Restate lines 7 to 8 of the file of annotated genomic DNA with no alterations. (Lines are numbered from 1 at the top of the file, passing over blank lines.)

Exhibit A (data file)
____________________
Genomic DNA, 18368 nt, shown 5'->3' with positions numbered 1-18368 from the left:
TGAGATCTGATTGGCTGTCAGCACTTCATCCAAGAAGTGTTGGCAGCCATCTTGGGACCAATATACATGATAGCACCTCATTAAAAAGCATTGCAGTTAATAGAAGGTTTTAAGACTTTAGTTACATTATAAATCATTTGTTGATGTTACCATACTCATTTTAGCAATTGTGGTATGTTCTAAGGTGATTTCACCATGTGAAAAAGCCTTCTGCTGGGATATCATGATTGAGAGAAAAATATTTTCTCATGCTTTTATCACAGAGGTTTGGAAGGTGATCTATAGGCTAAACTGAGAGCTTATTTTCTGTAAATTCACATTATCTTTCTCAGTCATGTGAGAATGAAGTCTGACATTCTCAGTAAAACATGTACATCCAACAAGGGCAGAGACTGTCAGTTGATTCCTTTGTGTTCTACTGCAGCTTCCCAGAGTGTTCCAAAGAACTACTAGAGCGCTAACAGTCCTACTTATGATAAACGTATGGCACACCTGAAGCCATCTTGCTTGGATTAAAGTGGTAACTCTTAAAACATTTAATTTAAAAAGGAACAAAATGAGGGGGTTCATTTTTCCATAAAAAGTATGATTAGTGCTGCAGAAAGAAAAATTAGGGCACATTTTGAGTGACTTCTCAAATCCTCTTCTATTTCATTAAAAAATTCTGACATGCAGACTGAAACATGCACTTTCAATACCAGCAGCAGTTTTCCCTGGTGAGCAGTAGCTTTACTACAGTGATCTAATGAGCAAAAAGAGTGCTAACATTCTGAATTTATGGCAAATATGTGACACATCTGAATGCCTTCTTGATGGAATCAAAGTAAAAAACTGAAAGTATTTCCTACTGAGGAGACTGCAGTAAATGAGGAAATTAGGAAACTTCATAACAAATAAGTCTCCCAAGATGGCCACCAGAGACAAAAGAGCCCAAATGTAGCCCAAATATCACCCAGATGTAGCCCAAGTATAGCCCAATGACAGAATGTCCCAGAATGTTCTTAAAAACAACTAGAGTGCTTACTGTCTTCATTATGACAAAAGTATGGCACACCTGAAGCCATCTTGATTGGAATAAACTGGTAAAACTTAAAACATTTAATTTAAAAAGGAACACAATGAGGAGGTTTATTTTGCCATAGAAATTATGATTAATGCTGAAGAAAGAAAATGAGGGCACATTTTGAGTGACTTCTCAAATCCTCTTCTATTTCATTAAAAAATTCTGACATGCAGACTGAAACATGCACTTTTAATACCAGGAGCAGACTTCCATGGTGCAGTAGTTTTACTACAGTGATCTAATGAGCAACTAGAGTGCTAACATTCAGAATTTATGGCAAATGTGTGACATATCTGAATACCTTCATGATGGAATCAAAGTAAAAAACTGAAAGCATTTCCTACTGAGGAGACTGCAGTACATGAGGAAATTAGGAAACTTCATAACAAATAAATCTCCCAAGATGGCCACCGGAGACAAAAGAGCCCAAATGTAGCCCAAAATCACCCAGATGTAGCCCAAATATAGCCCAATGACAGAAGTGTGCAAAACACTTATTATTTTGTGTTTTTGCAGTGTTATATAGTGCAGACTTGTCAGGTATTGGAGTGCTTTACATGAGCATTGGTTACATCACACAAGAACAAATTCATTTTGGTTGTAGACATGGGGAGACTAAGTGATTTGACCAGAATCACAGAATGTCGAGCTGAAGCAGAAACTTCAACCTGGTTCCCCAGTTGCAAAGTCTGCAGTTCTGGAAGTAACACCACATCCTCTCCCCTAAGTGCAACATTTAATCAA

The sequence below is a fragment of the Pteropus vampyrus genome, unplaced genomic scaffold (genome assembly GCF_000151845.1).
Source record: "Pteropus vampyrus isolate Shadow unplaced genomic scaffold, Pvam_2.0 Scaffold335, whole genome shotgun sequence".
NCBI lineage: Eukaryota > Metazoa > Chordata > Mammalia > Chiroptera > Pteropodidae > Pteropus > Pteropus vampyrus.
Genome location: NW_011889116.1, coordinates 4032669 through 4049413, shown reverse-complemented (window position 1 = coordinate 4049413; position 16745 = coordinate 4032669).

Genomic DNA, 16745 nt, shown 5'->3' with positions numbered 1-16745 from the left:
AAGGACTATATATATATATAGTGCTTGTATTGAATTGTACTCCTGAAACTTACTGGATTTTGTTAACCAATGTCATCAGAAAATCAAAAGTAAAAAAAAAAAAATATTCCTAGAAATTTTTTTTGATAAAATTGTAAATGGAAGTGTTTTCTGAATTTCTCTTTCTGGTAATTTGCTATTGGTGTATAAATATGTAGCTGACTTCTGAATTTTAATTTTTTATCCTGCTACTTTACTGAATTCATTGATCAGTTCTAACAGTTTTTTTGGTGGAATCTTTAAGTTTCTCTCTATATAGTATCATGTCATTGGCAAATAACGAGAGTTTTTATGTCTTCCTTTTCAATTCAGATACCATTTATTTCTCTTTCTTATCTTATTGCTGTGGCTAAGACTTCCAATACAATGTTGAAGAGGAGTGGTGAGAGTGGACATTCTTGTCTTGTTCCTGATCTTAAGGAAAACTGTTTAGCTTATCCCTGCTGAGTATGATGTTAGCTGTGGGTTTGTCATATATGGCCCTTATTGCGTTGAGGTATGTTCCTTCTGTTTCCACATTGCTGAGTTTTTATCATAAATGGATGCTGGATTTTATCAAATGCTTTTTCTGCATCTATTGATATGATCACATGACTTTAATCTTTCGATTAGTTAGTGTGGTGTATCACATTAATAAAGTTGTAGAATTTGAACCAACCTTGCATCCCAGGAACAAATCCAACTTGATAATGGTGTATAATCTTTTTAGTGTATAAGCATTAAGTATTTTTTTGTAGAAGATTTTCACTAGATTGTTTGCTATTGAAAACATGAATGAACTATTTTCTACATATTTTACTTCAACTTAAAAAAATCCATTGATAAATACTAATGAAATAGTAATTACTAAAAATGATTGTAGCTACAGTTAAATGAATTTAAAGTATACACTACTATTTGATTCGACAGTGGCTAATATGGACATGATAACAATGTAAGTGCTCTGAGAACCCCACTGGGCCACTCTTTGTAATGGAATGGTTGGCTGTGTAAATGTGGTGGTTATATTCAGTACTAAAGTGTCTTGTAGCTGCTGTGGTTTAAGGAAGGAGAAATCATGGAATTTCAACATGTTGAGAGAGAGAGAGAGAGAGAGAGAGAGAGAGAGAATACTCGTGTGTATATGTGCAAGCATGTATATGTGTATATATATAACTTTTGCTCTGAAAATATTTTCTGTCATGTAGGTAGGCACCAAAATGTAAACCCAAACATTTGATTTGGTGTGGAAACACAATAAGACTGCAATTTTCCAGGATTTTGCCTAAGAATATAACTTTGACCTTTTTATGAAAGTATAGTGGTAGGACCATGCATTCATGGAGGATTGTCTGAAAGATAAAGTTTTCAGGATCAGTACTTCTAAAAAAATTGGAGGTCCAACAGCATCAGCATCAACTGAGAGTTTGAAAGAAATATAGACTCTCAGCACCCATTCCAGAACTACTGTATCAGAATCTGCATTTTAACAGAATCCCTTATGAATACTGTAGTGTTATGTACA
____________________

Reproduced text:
Genomic DNA, 16745 nt, shown 5'->3' with positions numbered 1-16745 from the left:
AAGGACTATATATATATATAGTGCTTGTATTGAATTGTACTCCTGAAACTTACTGGATTTTGTTAACCAATGTCATCAGAAAATCAAAAGTAAAAAAAAAAAAATATTCCTAGAAATTTTTTTTGATAAAATTGTAAATGGAAGTGTTTTCTGAATTTCTCTTTCTGGTAATTTGCTATTGGTGTATAAATATGTAGCTGACTTCTGAATTTTAATTTTTTATCCTGCTACTTTACTGAATTCATTGATCAGTTCTAACAGTTTTTTTGGTGGAATCTTTAAGTTTCTCTCTATATAGTATCATGTCATTGGCAAATAACGAGAGTTTTTATGTCTTCCTTTTCAATTCAGATACCATTTATTTCTCTTTCTTATCTTATTGCTGTGGCTAAGACTTCCAATACAATGTTGAAGAGGAGTGGTGAGAGTGGACATTCTTGTCTTGTTCCTGATCTTAAGGAAAACTGTTTAGCTTATCCCTGCTGAGTATGATGTTAGCTGTGGGTTTGTCATATATGGCCCTTATTGCGTTGAGGTATGTTCCTTCTGTTTCCACATTGCTGAGTTTTTATCATAAATGGATGCTGGATTTTATCAAATGCTTTTTCTGCATCTATTGATATGATCACATGACTTTAATCTTTCGATTAGTTAGTGTGGTGTATCACATTAATAAAGTTGTAGAATTTGAACCAACCTTGCATCCCAGGAACAAATCCAACTTGATAATGGTGTATAATCTTTTTAGTGTATAAGCATTAAGTATTTTTTTGTAGAAGATTTTCACTAGATTGTTTGCTATTGAAAACATGAATGAACTATTTTCTACATATTTTACTTCAACTTAAAAAAATCCATTGATAAATACTAATGAAATAGTAATTACTAAAAATGATTGTAGCTACAGTTAAATGAATTTAAAGTATACACTACTATTTGATTCGACAGTGGCTAATATGGACATGATAACAATGTAAGTGCTCTGAGAACCCCACTGGGCCACTCTTTGTAATGGAATGGTTGGCTGTGTAAATGTGGTGGTTATATTCAGTACTAAAGTGTCTTGTAGCTGCTGTGGTTTAAGGAAGGAGAAATCATGGAATTTCAACATGTTGAGAGAGAGAGAGAGAGAGAGAGAGAGAGAGAGAATACTCGTGTGTATATGTGCAAGCATGTATATGTGTATATATATAACTTTTGCTCTGAAAATATTTTCTGTCATGTAGGTAGGCACCAAAATGTAAACCCAAACATTTGATTTGGTGTGGAAACACAATAAGACTGCAATTTTCCAGGATTTTGCCTAAGAATATAACTTTGACCTTTTTATGAAAGTATAGTGGTAGGACCATGCATTCATGGAGGATTGTCTGAAAGATAAAGTTTTCAGGATCAGTACTTCTAAAAAAATTGGAGGTCCAACAGCATCAGCATCAACTGAGAGTTTGAAAGAAATATAGACTCTCAGCACCCATTCCAGAACTACTGTATCAGAATCTGCATTTTAACAGAATCCCTTATGAATACTGTAGTGTTATGTACA